The situation today is not exactly the same as 1962. Back then, the Tibet factor was looming over India-China ties. As soon as the Dalai Lama took refuge in India, Chinese leaders, including Deng Xiaoping, had threatened “to settle accounts” with the Indians “when time comes”. China also feared that India was providing help to Tibetan rebels, after the 1959 rebellion. Today, both sides have managed to sidestep the Tibetan question in their bilateral engagement. And unlike in 1962, when India was not politically and militarily prepared for a war with China, today’s conflict is between two nuclear powers. But the problem is this; while the overall situation is different, the border conflict looks similar to what it was in the late 1950s and early 1960s. The boundary has still not been delimited and demarcated. China has not recognised the McMahon Line and India has not accepted China’s control over Aksai Chin.
Despite the volatile situation, an uneasy truce prevailed on the border at least since 1975 and both sides have made improvements in ties since Prime Minister Rajiv Gandhi’s visit to Beijing in 1988. This period of truce allowed both countries to focus on their development. But that truce has now been disrupted with China first moving to block Indian patrolling in the Finger area of Pangong Tso and the Galwan Valley in eastern Ladakh during the summer. India then made a forward move on the southern banks of Pangong Tso last month, similar to Nehru’s Forward Policy in 1961, taking over the heights of the Kailash Range. When Nehru ordered the Forward Policy, his aim was to secure the vast border and prevent further incursions. He never thought China would attack. Now, despite the experience of 1962, India appears to be taking a calculated risk by making forward movements. This led to the opening of fire in the region, for the first time in 45 years. So, practically, the border situation is back to what it was in 1961.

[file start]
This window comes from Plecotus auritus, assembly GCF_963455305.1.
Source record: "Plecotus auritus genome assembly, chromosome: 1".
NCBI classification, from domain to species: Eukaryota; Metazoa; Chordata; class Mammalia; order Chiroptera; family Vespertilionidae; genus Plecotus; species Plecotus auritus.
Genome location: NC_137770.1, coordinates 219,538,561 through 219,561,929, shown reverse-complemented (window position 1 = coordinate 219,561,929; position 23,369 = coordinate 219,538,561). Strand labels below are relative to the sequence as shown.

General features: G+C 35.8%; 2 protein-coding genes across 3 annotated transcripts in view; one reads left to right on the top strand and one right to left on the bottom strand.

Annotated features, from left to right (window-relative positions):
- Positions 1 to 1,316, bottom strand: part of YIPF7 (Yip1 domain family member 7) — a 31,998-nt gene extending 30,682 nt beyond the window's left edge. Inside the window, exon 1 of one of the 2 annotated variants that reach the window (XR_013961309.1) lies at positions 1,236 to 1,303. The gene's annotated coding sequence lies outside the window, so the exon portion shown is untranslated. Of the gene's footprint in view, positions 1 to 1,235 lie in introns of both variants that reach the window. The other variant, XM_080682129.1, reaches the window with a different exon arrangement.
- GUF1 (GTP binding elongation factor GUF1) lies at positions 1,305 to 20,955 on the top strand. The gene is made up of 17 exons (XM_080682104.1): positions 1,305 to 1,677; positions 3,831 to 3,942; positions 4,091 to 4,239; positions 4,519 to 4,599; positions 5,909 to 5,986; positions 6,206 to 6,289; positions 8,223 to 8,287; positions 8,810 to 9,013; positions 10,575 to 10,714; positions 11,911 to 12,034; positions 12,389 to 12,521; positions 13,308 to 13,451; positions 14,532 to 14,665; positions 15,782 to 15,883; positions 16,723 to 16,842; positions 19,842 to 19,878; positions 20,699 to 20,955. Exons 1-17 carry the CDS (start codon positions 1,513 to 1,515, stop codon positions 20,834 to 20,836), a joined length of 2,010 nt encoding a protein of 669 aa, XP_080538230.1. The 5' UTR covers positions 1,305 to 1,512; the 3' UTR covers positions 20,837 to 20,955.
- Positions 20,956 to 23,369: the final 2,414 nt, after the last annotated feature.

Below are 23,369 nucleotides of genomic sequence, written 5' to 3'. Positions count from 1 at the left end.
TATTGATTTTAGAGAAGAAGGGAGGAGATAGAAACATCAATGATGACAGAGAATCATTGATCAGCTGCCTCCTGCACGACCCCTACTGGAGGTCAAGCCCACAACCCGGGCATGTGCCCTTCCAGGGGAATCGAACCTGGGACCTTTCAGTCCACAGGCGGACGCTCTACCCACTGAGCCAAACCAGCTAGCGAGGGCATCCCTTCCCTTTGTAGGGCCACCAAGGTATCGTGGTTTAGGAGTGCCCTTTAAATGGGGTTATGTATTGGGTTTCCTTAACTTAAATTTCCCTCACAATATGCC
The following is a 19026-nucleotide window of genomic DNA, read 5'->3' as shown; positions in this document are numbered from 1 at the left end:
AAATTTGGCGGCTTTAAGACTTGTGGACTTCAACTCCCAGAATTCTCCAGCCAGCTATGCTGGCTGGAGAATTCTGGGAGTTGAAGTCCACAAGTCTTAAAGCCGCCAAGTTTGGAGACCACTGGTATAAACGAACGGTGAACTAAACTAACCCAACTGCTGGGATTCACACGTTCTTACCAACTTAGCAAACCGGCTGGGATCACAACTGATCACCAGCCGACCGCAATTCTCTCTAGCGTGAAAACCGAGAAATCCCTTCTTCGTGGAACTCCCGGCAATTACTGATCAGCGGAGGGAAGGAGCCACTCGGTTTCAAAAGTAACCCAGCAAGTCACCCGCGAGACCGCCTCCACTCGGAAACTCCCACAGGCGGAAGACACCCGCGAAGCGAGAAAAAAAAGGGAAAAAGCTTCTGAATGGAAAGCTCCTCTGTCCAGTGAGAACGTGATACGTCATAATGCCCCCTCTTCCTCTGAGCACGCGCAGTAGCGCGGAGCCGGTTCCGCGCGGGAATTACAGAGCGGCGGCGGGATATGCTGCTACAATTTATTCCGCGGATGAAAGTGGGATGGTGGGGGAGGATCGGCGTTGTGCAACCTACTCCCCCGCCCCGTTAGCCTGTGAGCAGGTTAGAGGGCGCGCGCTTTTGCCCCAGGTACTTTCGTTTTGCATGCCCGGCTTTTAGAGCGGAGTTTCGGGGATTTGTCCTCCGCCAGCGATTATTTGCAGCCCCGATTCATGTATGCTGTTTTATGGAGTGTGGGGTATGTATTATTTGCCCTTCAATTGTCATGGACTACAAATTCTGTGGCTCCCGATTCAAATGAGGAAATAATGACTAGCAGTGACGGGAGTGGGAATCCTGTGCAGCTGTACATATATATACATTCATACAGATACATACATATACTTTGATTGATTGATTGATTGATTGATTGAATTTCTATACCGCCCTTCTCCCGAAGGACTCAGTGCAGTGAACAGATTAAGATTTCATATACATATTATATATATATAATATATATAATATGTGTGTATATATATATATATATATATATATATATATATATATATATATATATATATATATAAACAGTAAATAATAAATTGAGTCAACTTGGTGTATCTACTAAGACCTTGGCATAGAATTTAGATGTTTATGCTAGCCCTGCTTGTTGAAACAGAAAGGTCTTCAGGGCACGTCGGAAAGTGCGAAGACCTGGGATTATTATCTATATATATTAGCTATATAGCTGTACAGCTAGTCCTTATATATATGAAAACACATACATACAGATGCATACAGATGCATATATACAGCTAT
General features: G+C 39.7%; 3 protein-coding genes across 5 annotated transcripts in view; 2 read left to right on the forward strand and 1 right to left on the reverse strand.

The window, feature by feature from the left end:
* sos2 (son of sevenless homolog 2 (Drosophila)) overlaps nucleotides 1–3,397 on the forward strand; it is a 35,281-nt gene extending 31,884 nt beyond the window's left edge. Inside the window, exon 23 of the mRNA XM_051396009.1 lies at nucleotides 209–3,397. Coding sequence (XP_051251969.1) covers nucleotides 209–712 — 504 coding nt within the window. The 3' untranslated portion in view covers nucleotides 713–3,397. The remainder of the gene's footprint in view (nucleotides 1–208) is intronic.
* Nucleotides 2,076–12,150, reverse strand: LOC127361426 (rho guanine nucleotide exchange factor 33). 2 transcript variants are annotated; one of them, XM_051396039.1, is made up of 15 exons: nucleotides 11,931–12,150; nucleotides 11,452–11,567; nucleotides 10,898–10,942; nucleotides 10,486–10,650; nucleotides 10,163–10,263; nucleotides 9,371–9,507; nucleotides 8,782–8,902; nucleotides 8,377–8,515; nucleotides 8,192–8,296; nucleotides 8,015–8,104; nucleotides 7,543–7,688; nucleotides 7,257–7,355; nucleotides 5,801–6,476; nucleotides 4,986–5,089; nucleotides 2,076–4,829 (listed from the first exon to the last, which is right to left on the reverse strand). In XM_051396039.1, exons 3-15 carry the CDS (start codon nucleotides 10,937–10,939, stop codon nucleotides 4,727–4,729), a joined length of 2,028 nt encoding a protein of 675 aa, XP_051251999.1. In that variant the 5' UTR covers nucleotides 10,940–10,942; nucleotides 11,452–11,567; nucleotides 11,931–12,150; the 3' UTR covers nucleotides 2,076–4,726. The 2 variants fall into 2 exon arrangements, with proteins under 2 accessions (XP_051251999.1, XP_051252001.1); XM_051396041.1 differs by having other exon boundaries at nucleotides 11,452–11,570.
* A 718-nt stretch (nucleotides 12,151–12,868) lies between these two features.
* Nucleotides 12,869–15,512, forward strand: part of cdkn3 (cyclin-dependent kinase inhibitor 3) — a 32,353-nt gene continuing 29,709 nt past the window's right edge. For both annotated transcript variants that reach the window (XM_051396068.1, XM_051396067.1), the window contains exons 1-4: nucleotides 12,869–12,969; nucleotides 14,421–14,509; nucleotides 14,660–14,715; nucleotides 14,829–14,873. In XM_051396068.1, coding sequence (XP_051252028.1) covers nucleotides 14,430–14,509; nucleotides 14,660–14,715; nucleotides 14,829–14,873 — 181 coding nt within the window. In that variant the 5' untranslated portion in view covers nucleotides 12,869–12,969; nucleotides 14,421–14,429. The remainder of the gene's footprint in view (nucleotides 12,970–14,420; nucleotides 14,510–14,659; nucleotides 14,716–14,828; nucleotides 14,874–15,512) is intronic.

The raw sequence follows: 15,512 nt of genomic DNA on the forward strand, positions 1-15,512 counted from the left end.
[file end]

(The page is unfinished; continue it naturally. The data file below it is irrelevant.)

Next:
In the run-up to the 1962 war, Mao had taken a “unity and struggle” policy towards India. This meant, laying emphasis on unity with India on mutually agreeable matters while continuing the struggle over the border issue. Nehru failed to understand the gravity of this approach. He first saw only unity, and, after the Longju and Kongla clashes, he saw only struggle. China, on the other side, consistently played what game theorists call the game of “strategic dominance”— the strategy which would yield positive outcomes, irrespective of the strategies of the rival player. Back then, China saw itself as the most powerful force in Asia. Japan had been devastated by the war. The British withdrawal and the partition of the subcontinent had changed the geopolitical balance in the continent. Mao was facing challenges to his leadership within the party after the disastrous Great Leap Forward. Globally, there were cracks in the Sino-Soviet alliance, especially after the Soviet intervention in Hungary. When it set the ball of border tensions rolling, it knew that the ultimate risk would be a limited war and it was ready to take that risk because even in the event of a war, China calculated that it could retain its strategic dominance. And it did so in 1962.
Editorial | Too close for comfort: On India-China border row
Understanding China’s moves
The Chinese strategy today is not very different from that of the 1960s. Now, China considers that it has arrived on the global stage as a military and economic superpower. The COVID-19 outbreak has battered its economy, but it is recovering fast. India, on the other side, is in a prisoner’s dilemma on how to tackle China. India is a big, rising power, but is going through short-term challenges. Its economy is weak. Its geopolitical standing in the neighbourhood is not in its best days. Unlike in the 1960s, when Nehru’s non-alignment was blamed for Chinese aggression, today’s India has cautiously moved toward the United States. But still, there is no guarantee that it would deter China or if the U.S. would come to India’s help in the event of a war. A combination of all these factors might have led China to believe that it can play the game of strategic dominance once again. If India plays it on China’s terms, there will be war. The question is whether it should walk into the trap laid in the Himalayas, or learn from the experiences of 1962.